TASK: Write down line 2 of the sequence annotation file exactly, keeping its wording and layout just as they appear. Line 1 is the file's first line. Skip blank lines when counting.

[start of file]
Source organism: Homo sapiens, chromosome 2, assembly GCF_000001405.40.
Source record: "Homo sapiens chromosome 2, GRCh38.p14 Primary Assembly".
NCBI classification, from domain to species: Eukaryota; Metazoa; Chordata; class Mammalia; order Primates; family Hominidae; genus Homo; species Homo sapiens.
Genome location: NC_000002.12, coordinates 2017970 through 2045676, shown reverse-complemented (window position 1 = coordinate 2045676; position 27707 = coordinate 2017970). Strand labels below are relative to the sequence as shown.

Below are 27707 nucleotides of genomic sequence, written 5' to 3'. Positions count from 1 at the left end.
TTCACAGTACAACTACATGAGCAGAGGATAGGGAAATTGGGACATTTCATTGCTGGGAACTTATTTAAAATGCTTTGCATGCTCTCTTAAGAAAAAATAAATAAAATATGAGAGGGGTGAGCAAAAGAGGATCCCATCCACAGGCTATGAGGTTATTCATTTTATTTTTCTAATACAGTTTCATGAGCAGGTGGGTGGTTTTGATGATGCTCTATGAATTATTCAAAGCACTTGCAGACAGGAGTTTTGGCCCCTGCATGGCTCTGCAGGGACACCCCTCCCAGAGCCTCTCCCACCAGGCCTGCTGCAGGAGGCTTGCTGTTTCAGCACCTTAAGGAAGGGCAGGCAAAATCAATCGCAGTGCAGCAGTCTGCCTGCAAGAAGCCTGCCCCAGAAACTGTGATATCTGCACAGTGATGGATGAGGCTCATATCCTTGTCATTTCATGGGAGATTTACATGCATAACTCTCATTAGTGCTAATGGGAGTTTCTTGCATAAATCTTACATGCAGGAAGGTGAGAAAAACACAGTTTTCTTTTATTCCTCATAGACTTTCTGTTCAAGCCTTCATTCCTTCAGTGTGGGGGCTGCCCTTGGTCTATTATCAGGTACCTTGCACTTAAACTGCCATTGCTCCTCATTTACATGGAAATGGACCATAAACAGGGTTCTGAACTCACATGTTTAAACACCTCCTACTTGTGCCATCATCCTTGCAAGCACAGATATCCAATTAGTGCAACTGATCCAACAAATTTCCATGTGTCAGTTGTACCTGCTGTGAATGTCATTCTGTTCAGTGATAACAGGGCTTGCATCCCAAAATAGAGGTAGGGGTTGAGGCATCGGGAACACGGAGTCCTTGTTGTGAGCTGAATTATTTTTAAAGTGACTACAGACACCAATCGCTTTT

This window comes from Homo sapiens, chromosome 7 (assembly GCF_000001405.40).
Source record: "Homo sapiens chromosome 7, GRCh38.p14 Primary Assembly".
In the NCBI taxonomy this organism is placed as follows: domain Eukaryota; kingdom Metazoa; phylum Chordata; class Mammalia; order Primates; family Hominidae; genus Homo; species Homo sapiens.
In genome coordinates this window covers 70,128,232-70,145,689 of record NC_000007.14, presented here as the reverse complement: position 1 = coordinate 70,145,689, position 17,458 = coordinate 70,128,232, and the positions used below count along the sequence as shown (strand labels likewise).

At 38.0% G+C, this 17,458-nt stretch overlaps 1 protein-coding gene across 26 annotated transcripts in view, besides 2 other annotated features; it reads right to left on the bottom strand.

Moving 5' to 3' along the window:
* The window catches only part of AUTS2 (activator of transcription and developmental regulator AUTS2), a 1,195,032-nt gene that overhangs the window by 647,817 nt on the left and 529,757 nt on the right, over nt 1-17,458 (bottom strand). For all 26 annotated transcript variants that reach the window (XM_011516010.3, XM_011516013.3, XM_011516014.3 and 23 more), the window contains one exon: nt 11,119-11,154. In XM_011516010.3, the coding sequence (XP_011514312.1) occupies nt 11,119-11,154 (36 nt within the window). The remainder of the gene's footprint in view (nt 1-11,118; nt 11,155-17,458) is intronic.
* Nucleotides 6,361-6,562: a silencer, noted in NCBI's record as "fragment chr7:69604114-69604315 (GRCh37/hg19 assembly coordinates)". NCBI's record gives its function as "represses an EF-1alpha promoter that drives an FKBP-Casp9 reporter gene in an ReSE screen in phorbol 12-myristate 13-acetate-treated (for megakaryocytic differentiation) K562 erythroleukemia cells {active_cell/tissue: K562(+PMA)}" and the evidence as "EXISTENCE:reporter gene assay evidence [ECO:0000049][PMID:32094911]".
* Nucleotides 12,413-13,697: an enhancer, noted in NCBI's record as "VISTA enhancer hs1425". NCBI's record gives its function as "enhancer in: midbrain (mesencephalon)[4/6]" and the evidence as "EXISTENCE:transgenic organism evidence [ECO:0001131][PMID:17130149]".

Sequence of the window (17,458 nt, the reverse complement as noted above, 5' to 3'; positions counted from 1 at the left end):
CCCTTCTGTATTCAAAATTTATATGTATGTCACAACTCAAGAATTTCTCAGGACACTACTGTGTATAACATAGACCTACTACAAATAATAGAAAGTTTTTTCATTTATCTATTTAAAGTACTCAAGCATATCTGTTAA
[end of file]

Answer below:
Source record: "Homo sapiens chromosome 2, GRCh38.p14 Primary Assembly".